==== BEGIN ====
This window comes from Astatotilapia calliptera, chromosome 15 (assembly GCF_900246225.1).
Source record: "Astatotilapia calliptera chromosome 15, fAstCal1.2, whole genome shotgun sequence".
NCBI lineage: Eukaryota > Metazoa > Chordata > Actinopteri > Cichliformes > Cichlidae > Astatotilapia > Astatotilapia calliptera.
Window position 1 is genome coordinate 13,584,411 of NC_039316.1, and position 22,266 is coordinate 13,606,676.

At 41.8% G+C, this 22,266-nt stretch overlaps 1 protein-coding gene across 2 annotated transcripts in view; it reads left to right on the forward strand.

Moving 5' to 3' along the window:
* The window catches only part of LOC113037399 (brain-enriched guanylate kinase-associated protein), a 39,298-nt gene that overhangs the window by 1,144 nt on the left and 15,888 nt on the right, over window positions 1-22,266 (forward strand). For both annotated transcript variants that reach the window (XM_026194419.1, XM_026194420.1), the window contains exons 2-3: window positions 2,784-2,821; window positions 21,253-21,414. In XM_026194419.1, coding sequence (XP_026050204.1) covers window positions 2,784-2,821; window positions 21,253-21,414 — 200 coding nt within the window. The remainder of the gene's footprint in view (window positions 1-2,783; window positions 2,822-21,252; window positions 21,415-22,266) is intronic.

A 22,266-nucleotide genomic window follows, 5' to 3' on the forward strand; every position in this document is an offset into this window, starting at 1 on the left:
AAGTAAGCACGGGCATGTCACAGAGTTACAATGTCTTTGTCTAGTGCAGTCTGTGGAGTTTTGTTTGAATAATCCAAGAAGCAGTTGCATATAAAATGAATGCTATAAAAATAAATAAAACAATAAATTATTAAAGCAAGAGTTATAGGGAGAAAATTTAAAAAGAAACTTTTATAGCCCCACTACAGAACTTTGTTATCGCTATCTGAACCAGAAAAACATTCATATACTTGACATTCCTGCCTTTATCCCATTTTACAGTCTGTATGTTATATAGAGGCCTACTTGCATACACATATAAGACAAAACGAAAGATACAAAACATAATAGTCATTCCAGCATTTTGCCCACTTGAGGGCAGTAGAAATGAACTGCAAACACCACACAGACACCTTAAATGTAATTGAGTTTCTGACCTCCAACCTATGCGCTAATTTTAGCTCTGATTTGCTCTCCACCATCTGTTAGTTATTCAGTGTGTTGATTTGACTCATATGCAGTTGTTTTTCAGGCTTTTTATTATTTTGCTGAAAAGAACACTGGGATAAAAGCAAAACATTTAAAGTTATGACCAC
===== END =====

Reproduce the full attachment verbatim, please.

This window comes from Astatotilapia calliptera, chromosome 15 (assembly GCF_900246225.1).
Source record: "Astatotilapia calliptera chromosome 15, fAstCal1.2, whole genome shotgun sequence".
NCBI lineage: Eukaryota > Metazoa > Chordata > Actinopteri > Cichliformes > Cichlidae > Astatotilapia > Astatotilapia calliptera.
Window position 1 is genome coordinate 13,584,411 of NC_039316.1, and position 22,266 is coordinate 13,606,676.

At 41.8% G+C, this 22,266-nt stretch overlaps 1 protein-coding gene across 2 annotated transcripts in view; it reads left to right on the forward strand.

Moving 5' to 3' along the window:
* The window catches only part of LOC113037399 (brain-enriched guanylate kinase-associated protein), a 39,298-nt gene that overhangs the window by 1,144 nt on the left and 15,888 nt on the right, over window positions 1-22,266 (forward strand). For both annotated transcript variants that reach the window (XM_026194419.1, XM_026194420.1), the window contains exons 2-3: window positions 2,784-2,821; window positions 21,253-21,414. In XM_026194419.1, coding sequence (XP_026050204.1) covers window positions 2,784-2,821; window positions 21,253-21,414 — 200 coding nt within the window. The remainder of the gene's footprint in view (window positions 1-2,783; window positions 2,822-21,252; window positions 21,415-22,266) is intronic.

A 22,266-nucleotide genomic window follows, 5' to 3' on the forward strand; every position in this document is an offset into this window, starting at 1 on the left:
AAGTAAGCACGGGCATGTCACAGAGTTACAATGTCTTTGTCTAGTGCAGTCTGTGGAGTTTTGTTTGAATAATCCAAGAAGCAGTTGCATATAAAATGAATGCTATAAAAATAAATAAAACAATAAATTATTAAAGCAAGAGTTATAGGGAGAAAATTTAAAAAGAAACTTTTATAGCCCCACTACAGAACTTTGTTATCGCTATCTGAACCAGAAAAACATTCATATACTTGACATTCCTGCCTTTATCCCATTTTACAGTCTGTATGTTATATAGAGGCCTACTTGCATACACATATAAGACAAAACGAAAGATACAAAACATAATAGTCATTCCAGCATTTTGCCCACTTGAGGGCAGTAGAAATGAACTGCAAACACCACACAGACACCTTAAATGTAATTGAGTTTCTGACCTCCAACCTATGCGCTAATTTTAGCTCTGATTTGCTCTCCACCATCTGTTAGTTATTCAGTGTGTTGATTTGACTCATATGCAGTTGTTTTTCAGGCTTTTTATTATTTTGCTGAAAAGAACACTGGGATAAAAGCAAAACATTTAAAGTTATGACCAC